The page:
Have you ever liked something, and not liked it, all at the same time?  Have you ever been completely befuddled by a book, but can't really figure out why?  Have you ever wondered what in the world an author is trying to accomplish and what state of mind they were in when they sat down to pen their novel?

Grasshopper Jungle left me with all of those questions and more.  It's weird.  It's quirky.  It's rather naughty.  And it's completely demented.  And I liked it, and didn't, all at the same time.

Austin Szerba is a boy that thinks a lot.  He probably thinks way too much to be honest.  He is a worrier.  He is a dreamer.  And he is a historian, recording the daily happenings of his life and his family legacy in the books he keeps in his room.  Austin is also a teenage boy, preoccupied with sex and confused by the conflicting feelings he feels toward his best friend Robby.

One night, after being beaten up in Grasshopper Jungle, a back alley perfect for skateboarding and the collection of junk, Robby and Austin sneak into the local consignment shop and stumble upon a number of glowing oddities, including a local plague that spawns the creation of human bug hybrids. And that's where the book gets really weird.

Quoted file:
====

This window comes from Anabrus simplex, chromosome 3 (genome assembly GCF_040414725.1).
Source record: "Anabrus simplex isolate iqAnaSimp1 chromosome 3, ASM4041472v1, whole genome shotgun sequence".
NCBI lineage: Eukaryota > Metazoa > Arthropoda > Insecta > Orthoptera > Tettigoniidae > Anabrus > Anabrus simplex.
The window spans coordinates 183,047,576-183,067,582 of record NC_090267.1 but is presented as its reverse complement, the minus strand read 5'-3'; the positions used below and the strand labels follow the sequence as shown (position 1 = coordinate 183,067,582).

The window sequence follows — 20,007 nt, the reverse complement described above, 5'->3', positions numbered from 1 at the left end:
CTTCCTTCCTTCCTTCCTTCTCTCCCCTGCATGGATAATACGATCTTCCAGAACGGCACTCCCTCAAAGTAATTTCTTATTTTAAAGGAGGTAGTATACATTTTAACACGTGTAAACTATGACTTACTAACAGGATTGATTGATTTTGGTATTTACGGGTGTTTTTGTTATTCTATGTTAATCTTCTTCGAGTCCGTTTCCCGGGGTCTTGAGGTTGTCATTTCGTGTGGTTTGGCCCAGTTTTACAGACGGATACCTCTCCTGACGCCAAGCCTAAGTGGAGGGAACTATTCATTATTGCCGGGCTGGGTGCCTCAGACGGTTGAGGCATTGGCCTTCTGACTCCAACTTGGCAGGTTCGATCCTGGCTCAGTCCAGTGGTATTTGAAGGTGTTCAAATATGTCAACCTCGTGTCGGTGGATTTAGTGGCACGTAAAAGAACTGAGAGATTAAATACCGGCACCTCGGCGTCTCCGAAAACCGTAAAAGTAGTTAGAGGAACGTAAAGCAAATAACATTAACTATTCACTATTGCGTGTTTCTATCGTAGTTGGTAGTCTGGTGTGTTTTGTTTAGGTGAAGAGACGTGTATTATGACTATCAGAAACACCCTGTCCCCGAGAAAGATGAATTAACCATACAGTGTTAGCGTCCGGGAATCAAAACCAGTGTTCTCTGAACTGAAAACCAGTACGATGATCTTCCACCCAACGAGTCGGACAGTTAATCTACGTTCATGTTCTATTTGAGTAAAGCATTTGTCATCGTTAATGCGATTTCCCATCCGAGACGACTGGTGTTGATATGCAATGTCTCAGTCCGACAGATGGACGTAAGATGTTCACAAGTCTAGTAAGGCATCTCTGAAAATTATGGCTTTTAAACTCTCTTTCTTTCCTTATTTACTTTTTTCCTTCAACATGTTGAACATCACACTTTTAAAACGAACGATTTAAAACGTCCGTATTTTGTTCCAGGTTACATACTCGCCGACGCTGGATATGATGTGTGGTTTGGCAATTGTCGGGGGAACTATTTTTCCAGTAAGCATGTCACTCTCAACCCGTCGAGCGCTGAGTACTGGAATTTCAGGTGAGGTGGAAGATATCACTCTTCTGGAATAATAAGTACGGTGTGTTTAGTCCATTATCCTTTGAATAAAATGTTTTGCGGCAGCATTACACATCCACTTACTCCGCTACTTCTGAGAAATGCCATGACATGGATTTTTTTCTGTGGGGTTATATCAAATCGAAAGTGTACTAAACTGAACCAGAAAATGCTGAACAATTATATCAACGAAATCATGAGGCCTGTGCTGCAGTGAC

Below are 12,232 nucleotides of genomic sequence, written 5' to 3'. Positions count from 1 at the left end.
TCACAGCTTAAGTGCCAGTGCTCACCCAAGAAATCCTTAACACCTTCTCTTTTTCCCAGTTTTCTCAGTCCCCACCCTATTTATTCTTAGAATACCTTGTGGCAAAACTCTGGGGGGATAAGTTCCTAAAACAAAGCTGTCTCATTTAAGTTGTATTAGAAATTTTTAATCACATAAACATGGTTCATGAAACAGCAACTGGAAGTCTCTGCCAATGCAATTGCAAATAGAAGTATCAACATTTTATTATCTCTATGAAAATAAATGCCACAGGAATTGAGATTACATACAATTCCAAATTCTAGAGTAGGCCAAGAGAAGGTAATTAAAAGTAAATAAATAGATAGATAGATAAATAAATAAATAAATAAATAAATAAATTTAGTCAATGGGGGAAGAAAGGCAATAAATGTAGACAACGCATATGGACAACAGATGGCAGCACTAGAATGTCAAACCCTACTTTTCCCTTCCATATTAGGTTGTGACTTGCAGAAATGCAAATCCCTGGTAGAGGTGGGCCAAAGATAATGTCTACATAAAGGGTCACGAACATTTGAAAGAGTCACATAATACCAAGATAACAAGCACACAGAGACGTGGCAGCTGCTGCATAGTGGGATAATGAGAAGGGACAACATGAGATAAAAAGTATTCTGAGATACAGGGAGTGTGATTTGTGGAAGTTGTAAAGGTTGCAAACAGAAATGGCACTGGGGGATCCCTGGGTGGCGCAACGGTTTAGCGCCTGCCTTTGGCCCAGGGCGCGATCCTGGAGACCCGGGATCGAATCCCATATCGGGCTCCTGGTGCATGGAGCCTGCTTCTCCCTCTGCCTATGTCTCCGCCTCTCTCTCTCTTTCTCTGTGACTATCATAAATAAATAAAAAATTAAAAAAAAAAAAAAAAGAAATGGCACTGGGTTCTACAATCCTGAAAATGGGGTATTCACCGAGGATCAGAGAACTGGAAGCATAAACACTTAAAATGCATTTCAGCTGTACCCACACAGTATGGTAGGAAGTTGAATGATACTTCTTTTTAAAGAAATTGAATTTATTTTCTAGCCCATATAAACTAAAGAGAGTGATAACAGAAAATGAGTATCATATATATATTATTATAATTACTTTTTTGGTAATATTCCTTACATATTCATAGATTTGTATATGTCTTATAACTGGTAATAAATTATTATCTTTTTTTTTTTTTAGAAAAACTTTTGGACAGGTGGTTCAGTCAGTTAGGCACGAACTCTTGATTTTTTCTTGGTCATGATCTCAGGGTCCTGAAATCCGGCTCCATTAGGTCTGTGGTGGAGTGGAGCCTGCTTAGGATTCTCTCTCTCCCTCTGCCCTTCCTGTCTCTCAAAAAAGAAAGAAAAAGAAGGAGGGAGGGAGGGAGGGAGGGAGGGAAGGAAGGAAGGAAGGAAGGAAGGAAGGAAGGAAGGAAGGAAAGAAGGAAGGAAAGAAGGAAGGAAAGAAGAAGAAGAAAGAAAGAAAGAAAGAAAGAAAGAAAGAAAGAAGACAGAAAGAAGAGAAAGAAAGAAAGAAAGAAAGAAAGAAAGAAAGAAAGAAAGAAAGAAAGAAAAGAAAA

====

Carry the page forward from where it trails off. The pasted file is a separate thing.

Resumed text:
Author John Corey Whaley's blurb at the back of the book connects Smith's writing to Vonnegut.  I'm not a huge fan of Vonnegut, but I, too, saw some similarities.  Repeating phrases, obsession with sex, and similar storytelling  techniques.  It's there without having to search for it.

Whether you enjoy the book or not, there's no denying that Andrew Smith is a unique voice.  He taps into the mind of a teenage boy rather well, and he refreshingly doesn't shy away from the tough questions.

This is a story of the end of the world.  It's a story of friendship, and love, and the legacy of family.  And it's a story of giant mantises who have two things on their minds...

"And that was our day.  You know what I mean."


Wednesday, January 21, 2015

Evil Librarian

Author: Michelle Knudsen
Info: Candlewick Press, copyright 2014, 343 pages